http://www.dailymail.co.uk/femail/article-2068938/Charlie-bit-finger-The-boys-100k-57-second-YouTube-video.html

These reward ratios give investors a sense of entitlement that they start demanding how the company should be run and start spreading lies to adjust the stock.

But all that is just describing the problem. There's no real fix because companies will always need investment of some kind so they'd just have to regulate the investments and returns but then they'd still end up favouring one party over another. I think given that the success of a company depends on the workers, the customers and the investors that the reward from the created value shouldn't go to just one of those parties but for the most part where investment is not needed, companies should stay private. I think Apple would be better off private at this point too. Investors are just trying to cash in and are being destructive to the company by spreading lies about the company and the market in order to make the fluctuations give them the best return.

This behaviour isn't exclusive to investors, it's just the way people are. In any walk of life people try to maximize the return on investment. If you exercise, your return is a healthy body; if you study, your return is understanding; if you work, your return is a salary (hopefully increasing). The difference seems to be that in most walks of life there are inherent constraints on your personal investment. You only have so much time to study and work, so much energy to exercise etc. Once you go digital, the equivalent contraints are much less and I think that's how our financial systems have managed to get so out of control. There's not enough practical regulation that constrains investment to resources.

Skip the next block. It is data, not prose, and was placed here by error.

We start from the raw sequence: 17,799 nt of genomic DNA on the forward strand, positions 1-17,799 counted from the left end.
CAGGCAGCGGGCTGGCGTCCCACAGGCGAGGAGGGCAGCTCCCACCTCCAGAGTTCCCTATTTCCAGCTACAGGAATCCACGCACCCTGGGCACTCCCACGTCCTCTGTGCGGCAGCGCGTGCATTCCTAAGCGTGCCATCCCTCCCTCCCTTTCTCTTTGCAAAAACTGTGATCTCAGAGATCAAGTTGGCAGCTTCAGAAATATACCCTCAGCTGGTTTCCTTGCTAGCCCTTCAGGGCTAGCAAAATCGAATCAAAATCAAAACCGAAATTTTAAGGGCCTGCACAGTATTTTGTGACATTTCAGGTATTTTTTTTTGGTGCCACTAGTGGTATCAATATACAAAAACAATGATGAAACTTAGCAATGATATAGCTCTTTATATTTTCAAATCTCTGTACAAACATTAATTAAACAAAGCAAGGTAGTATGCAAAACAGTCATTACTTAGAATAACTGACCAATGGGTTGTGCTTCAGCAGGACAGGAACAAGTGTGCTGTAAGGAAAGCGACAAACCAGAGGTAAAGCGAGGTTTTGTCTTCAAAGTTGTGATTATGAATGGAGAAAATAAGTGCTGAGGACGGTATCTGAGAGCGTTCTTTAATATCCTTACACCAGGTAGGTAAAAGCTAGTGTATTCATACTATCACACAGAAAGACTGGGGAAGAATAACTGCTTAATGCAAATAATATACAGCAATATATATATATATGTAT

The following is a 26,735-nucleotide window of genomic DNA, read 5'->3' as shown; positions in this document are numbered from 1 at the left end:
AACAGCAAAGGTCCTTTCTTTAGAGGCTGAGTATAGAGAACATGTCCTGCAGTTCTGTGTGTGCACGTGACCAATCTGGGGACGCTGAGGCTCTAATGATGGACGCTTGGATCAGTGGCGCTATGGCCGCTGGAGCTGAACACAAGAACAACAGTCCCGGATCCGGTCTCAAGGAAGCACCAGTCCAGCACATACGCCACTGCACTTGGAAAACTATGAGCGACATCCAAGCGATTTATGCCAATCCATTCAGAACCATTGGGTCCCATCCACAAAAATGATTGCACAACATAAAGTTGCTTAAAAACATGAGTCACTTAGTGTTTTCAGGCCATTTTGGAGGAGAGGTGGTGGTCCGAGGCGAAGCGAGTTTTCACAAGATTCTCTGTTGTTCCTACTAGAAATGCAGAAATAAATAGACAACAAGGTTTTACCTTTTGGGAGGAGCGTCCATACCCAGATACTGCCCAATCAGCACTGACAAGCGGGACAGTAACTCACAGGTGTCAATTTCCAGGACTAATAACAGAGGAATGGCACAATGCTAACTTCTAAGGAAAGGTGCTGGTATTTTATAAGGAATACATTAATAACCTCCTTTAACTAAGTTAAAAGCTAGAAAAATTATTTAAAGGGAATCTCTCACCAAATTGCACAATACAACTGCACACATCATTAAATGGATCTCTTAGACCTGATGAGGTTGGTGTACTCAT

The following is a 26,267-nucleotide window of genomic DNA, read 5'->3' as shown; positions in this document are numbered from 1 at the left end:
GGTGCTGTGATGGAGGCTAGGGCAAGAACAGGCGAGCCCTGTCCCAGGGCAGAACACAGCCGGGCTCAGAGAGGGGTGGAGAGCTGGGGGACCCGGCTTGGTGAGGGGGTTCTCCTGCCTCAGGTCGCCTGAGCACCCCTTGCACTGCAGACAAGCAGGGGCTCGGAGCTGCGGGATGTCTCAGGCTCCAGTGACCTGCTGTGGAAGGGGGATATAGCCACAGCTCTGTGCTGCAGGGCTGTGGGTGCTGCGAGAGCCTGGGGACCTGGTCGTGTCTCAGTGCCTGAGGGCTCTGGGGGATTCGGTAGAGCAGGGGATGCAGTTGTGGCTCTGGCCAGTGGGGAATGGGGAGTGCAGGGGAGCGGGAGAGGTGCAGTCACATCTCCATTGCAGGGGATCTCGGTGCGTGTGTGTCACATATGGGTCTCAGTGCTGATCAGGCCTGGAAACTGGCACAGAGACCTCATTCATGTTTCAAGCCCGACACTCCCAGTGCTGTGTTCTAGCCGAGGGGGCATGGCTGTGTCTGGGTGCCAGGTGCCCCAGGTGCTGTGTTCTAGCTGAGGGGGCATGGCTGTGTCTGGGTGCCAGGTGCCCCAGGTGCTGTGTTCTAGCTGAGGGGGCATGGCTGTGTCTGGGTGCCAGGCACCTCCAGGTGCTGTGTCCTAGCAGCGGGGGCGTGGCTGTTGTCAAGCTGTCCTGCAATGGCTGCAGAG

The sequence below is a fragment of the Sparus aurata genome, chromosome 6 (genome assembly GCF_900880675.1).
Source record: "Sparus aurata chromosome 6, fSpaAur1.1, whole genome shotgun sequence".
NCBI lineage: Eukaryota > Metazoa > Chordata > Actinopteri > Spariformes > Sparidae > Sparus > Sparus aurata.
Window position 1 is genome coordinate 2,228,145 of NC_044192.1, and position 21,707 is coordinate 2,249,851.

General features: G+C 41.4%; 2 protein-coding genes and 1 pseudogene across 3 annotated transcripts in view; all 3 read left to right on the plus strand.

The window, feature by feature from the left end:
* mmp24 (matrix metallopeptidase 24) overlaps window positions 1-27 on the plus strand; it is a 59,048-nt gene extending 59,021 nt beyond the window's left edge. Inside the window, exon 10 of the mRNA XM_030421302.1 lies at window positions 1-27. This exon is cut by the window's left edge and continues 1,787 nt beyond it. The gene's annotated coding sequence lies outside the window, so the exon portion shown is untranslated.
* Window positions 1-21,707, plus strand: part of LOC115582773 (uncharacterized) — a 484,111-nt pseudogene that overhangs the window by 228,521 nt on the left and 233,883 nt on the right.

Perhaps it should be mandatory that a company goes private once they reach a certain financial status. After all, why would a company that makes many billions of dollars in profits need investment? If they start to fail, the company can choose to get investment again. This forces investments in smaller businesses and limits the return to more closely match the contribution of the investor. If the customers and workers could be rewarded more too, even better.
post #54 of 54
Quote:
Originally Posted by Evilution View Post

Dell - "we are in trouble but are looking for a bailout company to help" = share prices rocket.
Apple - "we have loads of cash, aren't in trouble, break sales records with each new product" = share prices fall.

Why isn't there an investigation going on here?

 

Because you don't understand how markets work?

 

Dell is saying that they are going to buy investors' shares from them, likely at a premium.  Hence the price increase.  Apple can't afford to buy back all their outstanding shares because the company is worth so much more.